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CA (168,209)
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PSYB45H3 (1,085)
Chapter 25

Chapter 25

2 Pages
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Department
Psychology
Course Code
PSYB45H3
Professor
Zachariah Campbell

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Chapter 25: Cognitive Behaviour Modification
Used to help people change behaviours that are labelled as cognitive
Target behaviour must be identified and defined in objective terms so that its occurrence can be
recorded
True for overt or covert behaviours
Overt behaviours, involves direct observation and recoding of behaviour by an independent
observer or by person exhibiting target behaviour (self-monitoring)
Covert behaviours cannot be observed directly and recorded, so person engaging in cognitive
behaviour must identify and record occurrence of behaviour
Cognitive behaviours: verbal or imaginal responses made by person that are covert. people think,
talk to self, solve problems, evaluate self, make plans, imagine specific behaviours or situations, etc
To be behavioural definition of cognitive behaviour, thought, image, or self-statement must be
described clearly by person engaging in behaviour
Functions of Cognitive Behaviour
Cognitive behaviour may be distressing to person, may function as conditioned stimulus (CS) that
elicits an unpleasant conditioned response (CR)
Cognitive behaviours can also function as discriminative stimuli (SD) for desirable behaviours
May function as establishing operations (EO) that influence power of consequences to function as
reinforcers or punishers
May also be function as reinforcing or punishing consequences when they follow some behaviour ie,
praise statements or critical statements by be reinforcing or punishing
Cognitive Behaviour Modification Procedures
Cognitive restructuring: designed to replace specific maladaptive cognitive behaviours with more
adaptive ones
Cognitive coping skills training: designed to teach new cognitive behaviours needed to cope
effectively with problem situations
oUsed in the case of behavioural deficits- when person does not have the cognitive
behaviours needed to cope effectively with problem situations
Thought refer to cognitive behaviour: thinking, making self-statements, or talking to oneself at
covert level
Cognitive Restructuring
Therapist helps client identify cognitive behaviours that are distressing and then helps client get
rid of distressing thoughts or replace them with more desirable thoughts
Distressing thoughts might be those that elicit emotional responses: fear, anxiety, anger or those
associated with unpleasant moods, problem behaviours or poor performance
3 basic steps:
oHelping client identify the distressing thoughts and situations which they occur. Done by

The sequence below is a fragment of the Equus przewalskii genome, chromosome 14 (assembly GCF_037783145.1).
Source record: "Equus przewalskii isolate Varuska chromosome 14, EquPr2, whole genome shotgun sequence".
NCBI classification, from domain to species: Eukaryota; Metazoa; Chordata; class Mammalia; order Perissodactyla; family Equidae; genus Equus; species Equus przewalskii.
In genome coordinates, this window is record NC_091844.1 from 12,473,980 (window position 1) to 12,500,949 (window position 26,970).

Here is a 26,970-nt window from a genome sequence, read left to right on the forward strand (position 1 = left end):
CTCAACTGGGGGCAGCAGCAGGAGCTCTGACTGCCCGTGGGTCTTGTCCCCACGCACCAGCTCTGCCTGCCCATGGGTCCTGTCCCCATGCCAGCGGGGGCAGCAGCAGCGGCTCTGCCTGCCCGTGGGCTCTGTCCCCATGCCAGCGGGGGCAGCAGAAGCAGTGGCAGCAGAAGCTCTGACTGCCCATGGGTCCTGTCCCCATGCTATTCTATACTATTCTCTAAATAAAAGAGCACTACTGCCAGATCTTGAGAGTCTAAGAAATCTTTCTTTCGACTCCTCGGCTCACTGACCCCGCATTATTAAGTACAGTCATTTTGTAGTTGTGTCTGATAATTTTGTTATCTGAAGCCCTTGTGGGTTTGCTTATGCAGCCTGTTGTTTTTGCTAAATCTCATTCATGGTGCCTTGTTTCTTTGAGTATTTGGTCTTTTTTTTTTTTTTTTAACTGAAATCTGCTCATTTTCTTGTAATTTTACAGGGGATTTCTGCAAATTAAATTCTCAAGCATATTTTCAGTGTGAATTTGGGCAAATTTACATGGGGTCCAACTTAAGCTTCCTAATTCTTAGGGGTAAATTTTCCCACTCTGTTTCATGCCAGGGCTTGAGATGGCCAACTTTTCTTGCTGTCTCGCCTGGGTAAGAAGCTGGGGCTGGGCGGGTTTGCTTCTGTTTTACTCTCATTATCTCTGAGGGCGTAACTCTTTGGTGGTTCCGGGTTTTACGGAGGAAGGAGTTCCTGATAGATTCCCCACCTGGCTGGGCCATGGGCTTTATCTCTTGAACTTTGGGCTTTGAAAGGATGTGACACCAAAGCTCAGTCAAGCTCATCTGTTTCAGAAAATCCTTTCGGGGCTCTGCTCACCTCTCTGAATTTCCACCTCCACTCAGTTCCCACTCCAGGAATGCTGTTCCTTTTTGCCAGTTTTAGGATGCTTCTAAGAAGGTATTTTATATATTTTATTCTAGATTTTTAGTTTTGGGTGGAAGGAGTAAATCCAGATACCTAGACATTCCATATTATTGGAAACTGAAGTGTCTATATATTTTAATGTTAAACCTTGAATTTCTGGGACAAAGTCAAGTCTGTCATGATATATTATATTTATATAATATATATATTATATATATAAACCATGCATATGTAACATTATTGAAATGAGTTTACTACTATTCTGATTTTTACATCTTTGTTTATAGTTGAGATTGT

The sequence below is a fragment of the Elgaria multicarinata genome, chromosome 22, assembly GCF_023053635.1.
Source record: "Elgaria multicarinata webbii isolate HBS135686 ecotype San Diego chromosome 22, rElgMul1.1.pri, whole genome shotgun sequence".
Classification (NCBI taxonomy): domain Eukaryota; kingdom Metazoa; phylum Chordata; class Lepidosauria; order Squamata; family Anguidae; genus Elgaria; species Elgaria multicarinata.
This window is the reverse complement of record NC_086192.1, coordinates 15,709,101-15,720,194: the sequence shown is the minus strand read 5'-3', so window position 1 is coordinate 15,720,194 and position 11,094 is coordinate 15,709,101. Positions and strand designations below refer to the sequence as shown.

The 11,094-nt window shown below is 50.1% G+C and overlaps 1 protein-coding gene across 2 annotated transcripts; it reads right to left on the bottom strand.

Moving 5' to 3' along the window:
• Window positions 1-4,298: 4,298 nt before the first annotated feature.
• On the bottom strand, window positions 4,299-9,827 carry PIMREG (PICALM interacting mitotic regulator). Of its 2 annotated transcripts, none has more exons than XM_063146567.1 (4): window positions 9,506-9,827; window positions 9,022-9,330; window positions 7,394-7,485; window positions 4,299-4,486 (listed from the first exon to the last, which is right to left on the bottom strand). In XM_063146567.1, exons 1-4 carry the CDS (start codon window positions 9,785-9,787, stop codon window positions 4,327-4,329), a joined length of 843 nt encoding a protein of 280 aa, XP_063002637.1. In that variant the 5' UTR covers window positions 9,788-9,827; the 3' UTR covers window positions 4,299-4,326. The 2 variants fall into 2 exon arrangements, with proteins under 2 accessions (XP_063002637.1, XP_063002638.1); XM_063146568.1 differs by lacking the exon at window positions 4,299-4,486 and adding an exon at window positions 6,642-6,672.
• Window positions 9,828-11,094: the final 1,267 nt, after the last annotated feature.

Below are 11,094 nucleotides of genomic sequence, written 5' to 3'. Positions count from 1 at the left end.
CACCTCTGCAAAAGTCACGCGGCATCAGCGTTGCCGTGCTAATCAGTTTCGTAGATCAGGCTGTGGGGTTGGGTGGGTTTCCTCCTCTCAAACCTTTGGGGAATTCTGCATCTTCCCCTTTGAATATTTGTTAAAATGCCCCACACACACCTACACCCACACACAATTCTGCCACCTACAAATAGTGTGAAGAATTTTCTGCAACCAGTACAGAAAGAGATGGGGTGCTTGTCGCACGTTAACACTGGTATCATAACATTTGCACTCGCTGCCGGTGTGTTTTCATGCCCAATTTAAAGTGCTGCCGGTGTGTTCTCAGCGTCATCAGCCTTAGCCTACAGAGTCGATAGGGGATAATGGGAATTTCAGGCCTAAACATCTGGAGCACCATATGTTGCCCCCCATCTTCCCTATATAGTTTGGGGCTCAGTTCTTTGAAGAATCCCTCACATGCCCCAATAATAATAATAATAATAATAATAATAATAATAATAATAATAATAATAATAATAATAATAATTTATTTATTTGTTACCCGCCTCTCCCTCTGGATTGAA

asking clients to report what distressing thoughts they experience or have client self-
monitor
oHelping client identify the emotional response, unpleasant mood or problem behaviour that
follows the distressing thought. Client can see how distressing thought is an antecedent to
unpleasant emotional response, mood or problem behaviour. Client must report
information from memory or self-monitor
oHelping client stop thinking distressing thoughts by helping client think more rational or
desirable thoughts. When client thinks rational thoughts instead of distressing thoughts,
client is less likely to have negative emotional responses or to engage in problem behaviours
Cognitive therapy
oBurns provides excellent description of cognitive therapy based on work of Beck
o1. getting person to engage in more reinforcing activities
o2. Use cognitive restructuring to help person change his or her distorted thinking
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Description
Chapter 25: Cognitive Behaviour Modification Used to help people change behaviours that are labelled as cognitive Target behaviour must be identified and defined in objective terms so that its occurrence can be recorded True for overt or covert behaviours Overt behaviours, involves direct observation and recoding of behaviour by an independent observer or by person exhibiting target behaviour (self-monitoring) Covert behaviours cannot be observed directly and recorded, so person engaging in cognitive behaviour must identify and record occurrence of behaviour Cognitive behaviours: verbal or imaginal responses made by person that are covert. people think, talk to self, solve problems, evaluate self, make plans, imagine specific behaviours or situations, etc To be behavioural definition of cognitive behaviour, thought, image, or self-statement must be described clearly by person engaging in behaviour Functions of Cognitive Behaviour Cognitive behaviour may be distressing to person, may function as conditioned stimulus (CS) that elicits an unpleasant conditioned response (CR) Cognitive behaviours can also function as discriminative stimuli (SD) for desirable behaviours May function as establishing operations (EO) that influence power of consequences to function as reinforcers or punishers May also be function as reinforcing or punishing consequences when they follow some behaviour ie, praise statements or critical statements by be reinforcing or punishing Cognitive Behaviour Modification Procedures Cognitive restructuring: designed to replace specific maladaptive cognitive behaviours with more adaptive ones Cognitive coping skills training: designed to teach new cognitive behaviours needed to cope effectively with problem situations o Used in t
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